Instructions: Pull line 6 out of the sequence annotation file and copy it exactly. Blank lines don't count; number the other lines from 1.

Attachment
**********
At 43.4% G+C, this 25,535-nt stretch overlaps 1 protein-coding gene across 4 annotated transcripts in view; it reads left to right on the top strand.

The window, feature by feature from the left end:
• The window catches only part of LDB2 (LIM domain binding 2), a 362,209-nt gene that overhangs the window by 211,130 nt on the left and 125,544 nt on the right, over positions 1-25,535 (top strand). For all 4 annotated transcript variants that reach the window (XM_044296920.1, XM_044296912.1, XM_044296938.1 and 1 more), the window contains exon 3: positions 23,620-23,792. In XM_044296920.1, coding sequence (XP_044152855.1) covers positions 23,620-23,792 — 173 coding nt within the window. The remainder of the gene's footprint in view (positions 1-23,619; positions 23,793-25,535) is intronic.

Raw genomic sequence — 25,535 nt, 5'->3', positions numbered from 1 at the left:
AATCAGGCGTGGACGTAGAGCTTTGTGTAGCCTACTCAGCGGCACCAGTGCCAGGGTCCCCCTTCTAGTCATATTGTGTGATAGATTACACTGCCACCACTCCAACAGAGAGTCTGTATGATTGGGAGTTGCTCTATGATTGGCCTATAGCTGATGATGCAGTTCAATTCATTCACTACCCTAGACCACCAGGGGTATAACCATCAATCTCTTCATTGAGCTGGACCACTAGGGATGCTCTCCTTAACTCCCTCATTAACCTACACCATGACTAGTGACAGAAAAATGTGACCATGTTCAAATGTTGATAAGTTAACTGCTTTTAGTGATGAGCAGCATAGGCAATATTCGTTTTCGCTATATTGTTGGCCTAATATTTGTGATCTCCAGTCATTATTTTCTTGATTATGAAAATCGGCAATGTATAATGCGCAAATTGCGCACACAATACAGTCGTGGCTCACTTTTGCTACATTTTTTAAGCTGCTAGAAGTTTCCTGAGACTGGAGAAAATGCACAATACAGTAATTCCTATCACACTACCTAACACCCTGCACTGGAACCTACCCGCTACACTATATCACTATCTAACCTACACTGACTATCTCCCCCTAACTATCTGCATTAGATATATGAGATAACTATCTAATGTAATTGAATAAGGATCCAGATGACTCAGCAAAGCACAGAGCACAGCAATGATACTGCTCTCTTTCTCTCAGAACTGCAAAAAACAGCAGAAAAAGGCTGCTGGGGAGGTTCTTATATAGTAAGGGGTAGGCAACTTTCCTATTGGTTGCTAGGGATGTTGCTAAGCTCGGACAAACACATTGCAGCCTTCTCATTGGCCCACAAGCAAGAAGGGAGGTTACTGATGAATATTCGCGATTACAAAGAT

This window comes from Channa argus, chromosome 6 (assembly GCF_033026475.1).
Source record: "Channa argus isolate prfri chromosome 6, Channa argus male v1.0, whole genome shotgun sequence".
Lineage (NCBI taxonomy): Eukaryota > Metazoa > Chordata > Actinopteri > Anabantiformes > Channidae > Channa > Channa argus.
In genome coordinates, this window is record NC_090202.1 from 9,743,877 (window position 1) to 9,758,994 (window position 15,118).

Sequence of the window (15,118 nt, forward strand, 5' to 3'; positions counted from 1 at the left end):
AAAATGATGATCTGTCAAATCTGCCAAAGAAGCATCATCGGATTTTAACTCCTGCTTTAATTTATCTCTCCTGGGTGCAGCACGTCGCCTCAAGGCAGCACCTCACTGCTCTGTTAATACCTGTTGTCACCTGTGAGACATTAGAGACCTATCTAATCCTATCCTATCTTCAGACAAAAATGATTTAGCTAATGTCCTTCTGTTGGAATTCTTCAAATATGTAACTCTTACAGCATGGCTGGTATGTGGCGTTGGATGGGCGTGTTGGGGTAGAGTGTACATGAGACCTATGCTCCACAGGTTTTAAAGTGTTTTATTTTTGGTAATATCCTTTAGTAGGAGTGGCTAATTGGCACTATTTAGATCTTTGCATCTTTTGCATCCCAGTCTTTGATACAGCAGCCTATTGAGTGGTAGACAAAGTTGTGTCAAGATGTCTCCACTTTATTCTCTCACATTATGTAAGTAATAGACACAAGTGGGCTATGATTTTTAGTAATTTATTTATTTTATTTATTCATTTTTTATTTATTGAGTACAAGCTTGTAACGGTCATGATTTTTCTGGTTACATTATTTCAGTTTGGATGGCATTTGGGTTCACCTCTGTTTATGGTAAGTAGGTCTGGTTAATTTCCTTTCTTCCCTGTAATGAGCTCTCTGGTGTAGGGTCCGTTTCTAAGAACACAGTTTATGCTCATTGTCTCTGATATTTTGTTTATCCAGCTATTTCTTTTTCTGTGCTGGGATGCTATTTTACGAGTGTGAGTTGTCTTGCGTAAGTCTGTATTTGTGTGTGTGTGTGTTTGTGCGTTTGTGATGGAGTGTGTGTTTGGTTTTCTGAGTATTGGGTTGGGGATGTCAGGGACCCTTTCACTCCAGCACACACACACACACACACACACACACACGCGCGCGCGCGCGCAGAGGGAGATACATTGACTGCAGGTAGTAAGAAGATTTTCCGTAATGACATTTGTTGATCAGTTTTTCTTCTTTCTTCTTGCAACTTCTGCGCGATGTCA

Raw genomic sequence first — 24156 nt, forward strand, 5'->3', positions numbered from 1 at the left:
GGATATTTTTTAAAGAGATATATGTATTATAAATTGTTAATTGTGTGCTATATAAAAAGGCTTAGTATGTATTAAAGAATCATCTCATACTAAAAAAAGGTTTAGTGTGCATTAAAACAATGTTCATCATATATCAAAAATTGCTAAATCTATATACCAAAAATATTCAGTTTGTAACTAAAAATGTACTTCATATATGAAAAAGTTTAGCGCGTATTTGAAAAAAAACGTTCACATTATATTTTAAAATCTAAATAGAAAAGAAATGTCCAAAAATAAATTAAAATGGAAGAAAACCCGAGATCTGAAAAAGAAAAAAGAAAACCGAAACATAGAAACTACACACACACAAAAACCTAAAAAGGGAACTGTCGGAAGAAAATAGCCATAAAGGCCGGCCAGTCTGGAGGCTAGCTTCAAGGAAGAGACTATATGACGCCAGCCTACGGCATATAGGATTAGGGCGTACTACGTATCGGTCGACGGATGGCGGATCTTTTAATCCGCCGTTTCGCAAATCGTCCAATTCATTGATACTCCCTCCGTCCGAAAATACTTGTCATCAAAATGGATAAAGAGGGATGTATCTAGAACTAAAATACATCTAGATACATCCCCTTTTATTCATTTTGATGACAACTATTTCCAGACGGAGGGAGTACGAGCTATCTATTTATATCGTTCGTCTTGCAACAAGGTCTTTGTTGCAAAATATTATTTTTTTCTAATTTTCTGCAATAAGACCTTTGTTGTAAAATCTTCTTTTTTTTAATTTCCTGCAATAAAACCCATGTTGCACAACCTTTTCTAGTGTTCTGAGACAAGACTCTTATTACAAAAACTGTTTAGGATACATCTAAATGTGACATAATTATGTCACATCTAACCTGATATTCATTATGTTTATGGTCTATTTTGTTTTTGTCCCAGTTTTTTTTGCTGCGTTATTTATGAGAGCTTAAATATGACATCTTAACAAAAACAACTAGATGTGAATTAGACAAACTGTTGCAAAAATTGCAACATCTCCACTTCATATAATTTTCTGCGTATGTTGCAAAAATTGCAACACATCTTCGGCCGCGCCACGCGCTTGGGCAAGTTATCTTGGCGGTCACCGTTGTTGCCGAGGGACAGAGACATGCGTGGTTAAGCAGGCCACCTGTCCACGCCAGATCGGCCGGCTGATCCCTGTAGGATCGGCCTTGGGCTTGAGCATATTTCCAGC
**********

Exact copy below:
This window comes from Channa argus, chromosome 6 (assembly GCF_033026475.1).